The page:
Single screen (game perspective)

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A Single Screen game perspective can apply to all video games in which the entire playfield is shown on the screen, and the player character is unable to move beyond the boundaries of the screen either to a) scroll the game world (e.g. Mappy), or b) move to a different screen (e.g. Berzerk). It is not to be confused with the diorama perspective, which refers to non-screen based games (shooting galleries, pinball and other mechanical games) which were popular before and during the early years of video games. Also not to be confused with hybrid perspective games such as Caveman (Gottlieb), and Boot Hill (Midway), which because of their dual camera nature are harder to classify into one perspective.

Single Screen

History[edit]

Single Screen video games became popular in the early 1970s with Pong. They offered a simpler and more affordable alternative to the expensive electro mechanical games of the time (such as Sega's Periscope).[1][2] The limitations of these early games though was their lack of color and three dimensional effects compared to other games like Sonar. In spite of these limitations single screen games were made covering multiple genres, including racing (Gran Trak 10), vehicle combat (Tank), shooting galleries (Qwak!), evasion / collection (Shark Jaws), and multiplayer shooters (Western Gun). In contrast to Pinball though (which could offer many more minutes per play) these games were still lacking, due to either their timed play mechanics (through a clock or limited ammunition).[3] One of the earliest Arcade games to move beyond these limitations was Breakout, and when it was released in 1976 it would go on to inspire Space Invaders, the second game to offer a much longer play time than what was common in this game perspective. The next big evolution in this game perspective was then the introduction of multiple screen types (Donkey Kong) and randomized elements in combination with destructible environments (Asteroids) to add not only duration, but greater variety in the single screen experience.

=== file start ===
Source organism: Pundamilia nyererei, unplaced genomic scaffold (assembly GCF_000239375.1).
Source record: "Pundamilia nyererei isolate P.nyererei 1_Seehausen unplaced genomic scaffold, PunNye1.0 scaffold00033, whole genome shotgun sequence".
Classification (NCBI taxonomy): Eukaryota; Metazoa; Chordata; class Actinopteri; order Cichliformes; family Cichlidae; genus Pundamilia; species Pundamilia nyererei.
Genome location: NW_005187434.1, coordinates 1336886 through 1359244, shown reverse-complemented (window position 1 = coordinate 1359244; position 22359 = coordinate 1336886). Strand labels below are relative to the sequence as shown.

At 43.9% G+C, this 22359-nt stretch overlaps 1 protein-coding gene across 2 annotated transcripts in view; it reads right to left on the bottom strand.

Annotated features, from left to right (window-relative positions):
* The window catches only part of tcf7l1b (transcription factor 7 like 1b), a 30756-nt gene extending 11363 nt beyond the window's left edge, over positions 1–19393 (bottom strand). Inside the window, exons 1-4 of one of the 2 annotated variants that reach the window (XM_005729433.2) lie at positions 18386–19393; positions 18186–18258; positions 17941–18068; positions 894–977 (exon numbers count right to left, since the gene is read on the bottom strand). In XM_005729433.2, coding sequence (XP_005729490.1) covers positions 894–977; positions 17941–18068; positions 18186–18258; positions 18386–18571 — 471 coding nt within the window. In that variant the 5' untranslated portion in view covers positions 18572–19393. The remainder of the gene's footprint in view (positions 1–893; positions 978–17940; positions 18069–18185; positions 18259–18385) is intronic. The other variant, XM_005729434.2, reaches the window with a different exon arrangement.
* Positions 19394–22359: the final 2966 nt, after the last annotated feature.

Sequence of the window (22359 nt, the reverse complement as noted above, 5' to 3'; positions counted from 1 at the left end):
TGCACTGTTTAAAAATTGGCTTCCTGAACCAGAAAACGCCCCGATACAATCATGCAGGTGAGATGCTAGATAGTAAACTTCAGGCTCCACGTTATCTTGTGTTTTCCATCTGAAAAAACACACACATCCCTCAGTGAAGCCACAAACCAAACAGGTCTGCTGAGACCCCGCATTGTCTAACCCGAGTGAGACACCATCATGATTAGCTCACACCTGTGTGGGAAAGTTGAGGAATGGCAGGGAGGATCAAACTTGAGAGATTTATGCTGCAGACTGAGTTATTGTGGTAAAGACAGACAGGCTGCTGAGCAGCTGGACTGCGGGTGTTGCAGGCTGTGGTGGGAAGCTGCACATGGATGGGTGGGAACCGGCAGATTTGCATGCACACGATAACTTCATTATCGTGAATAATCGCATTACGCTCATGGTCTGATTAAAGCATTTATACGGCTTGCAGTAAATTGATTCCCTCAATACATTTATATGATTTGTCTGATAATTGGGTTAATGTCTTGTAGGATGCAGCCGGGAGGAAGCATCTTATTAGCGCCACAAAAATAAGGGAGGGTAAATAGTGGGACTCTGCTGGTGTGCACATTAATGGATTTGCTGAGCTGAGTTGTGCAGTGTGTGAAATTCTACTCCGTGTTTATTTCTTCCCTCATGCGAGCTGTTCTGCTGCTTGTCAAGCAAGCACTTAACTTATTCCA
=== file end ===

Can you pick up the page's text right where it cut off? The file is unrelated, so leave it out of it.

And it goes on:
References[edit]

  1. ^ Kent, Steve L. (2001-01-01). The Ultimate History of Video Games: From Pong to Pokémon and Beyond : the Story Behind the Craze that Touched Our Lives and Changed the World. Prima Pub. ISBN 9780761536437.
  2. ^ Kent, Steven (2010-06-16). The Ultimate History of Video Games: from Pong to Pokemon and beyond...the story behind the craze that touched our li ves and changed the world. Crown/Archetype. ISBN 9780307560872.
  3. ^ "Tracer - Videogame by Sega". www.arcade-museum.com. Retrieved 2015-08-10.